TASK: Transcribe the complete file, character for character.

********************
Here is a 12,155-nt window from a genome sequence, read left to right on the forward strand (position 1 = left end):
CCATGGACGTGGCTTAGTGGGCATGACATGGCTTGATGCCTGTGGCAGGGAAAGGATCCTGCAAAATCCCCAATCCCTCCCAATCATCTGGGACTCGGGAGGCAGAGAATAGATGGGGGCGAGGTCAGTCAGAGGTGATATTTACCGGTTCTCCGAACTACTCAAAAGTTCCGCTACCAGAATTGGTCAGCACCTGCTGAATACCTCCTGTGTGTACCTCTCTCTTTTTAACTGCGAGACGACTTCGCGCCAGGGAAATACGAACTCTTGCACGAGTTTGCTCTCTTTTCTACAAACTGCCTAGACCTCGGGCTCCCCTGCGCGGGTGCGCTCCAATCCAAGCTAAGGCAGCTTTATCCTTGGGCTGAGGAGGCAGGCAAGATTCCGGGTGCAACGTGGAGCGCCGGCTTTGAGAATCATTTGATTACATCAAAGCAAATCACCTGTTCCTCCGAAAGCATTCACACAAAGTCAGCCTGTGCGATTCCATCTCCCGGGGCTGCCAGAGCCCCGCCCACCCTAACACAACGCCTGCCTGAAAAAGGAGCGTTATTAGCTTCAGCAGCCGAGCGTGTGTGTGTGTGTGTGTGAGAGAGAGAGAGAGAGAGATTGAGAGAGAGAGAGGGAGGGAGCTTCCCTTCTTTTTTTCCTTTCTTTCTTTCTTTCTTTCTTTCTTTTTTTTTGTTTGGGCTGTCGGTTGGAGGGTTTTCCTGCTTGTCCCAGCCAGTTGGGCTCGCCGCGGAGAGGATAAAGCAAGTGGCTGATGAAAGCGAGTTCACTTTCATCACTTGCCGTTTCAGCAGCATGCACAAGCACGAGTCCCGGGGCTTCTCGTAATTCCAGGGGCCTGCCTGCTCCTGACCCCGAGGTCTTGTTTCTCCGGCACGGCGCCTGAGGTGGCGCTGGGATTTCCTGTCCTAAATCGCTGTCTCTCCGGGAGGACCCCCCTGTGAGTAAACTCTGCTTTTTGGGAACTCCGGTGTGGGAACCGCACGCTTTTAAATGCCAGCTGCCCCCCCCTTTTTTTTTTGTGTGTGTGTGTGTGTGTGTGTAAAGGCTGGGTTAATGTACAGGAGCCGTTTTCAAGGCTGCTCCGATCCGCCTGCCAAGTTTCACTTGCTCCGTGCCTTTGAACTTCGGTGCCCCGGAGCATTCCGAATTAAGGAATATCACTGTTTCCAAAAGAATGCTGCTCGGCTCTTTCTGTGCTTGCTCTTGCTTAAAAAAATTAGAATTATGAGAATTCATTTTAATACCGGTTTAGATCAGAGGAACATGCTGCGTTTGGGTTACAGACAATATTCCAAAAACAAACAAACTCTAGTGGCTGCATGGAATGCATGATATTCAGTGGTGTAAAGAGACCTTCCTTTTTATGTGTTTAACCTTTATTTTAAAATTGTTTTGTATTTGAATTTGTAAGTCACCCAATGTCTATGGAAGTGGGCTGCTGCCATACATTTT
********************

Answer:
Here is a 12,155-nt window from a genome sequence, read left to right on the forward strand (position 1 = left end):
CCATGGACGTGGCTTAGTGGGCATGACATGGCTTGATGCCTGTGGCAGGGAAAGGATCCTGCAAAATCCCCAATCCCTCCCAATCATCTGGGACTCGGGAGGCAGAGAATAGATGGGGGCGAGGTCAGTCAGAGGTGATATTTACCGGTTCTCCGAACTACTCAAAAGTTCCGCTACCAGAATTGGTCAGCACCTGCTGAATACCTCCTGTGTGTACCTCTCTCTTTTTAACTGCGAGACGACTTCGCGCCAGGGAAATACGAACTCTTGCACGAGTTTGCTCTCTTTTCTACAAACTGCCTAGACCTCGGGCTCCCCTGCGCGGGTGCGCTCCAATCCAAGCTAAGGCAGCTTTATCCTTGGGCTGAGGAGGCAGGCAAGATTCCGGGTGCAACGTGGAGCGCCGGCTTTGAGAATCATTTGATTACATCAAAGCAAATCACCTGTTCCTCCGAAAGCATTCACACAAAGTCAGCCTGTGCGATTCCATCTCCCGGGGCTGCCAGAGCCCCGCCCACCCTAACACAACGCCTGCCTGAAAAAGGAGCGTTATTAGCTTCAGCAGCCGAGCGTGTGTGTGTGTGTGTGTGAGAGAGAGAGAGAGAGAGATTGAGAGAGAGAGAGGGAGGGAGCTTCCCTTCTTTTTTTCCTTTCTTTCTTTCTTTCTTTCTTTCTTTTTTTTTGTTTGGGCTGTCGGTTGGAGGGTTTTCCTGCTTGTCCCAGCCAGTTGGGCTCGCCGCGGAGAGGATAAAGCAAGTGGCTGATGAAAGCGAGTTCACTTTCATCACTTGCCGTTTCAGCAGCATGCACAAGCACGAGTCCCGGGGCTTCTCGTAATTCCAGGGGCCTGCCTGCTCCTGACCCCGAGGTCTTGTTTCTCCGGCACGGCGCCTGAGGTGGCGCTGGGATTTCCTGTCCTAAATCGCTGTCTCTCCGGGAGGACCCCCCTGTGAGTAAACTCTGCTTTTTGGGAACTCCGGTGTGGGAACCGCACGCTTTTAAATGCCAGCTGCCCCCCCCTTTTTTTTTTGTGTGTGTGTGTGTGTGTGTGTAAAGGCTGGGTTAATGTACAGGAGCCGTTTTCAAGGCTGCTCCGATCCGCCTGCCAAGTTTCACTTGCTCCGTGCCTTTGAACTTCGGTGCCCCGGAGCATTCCGAATTAAGGAATATCACTGTTTCCAAAAGAATGCTGCTCGGCTCTTTCTGTGCTTGCTCTTGCTTAAAAAAATTAGAATTATGAGAATTCATTTTAATACCGGTTTAGATCAGAGGAACATGCTGCGTTTGGGTTACAGACAATATTCCAAAAACAAACAAACTCTAGTGGCTGCATGGAATGCATGATATTCAGTGGTGTAAAGAGACCTTCCTTTTTATGTGTTTAACCTTTATTTTAAAATTGTTTTGTATTTGAATTTGTAAGTCACCCAATGTCTATGGAAGTGGGCTGCTGCCATACATTTT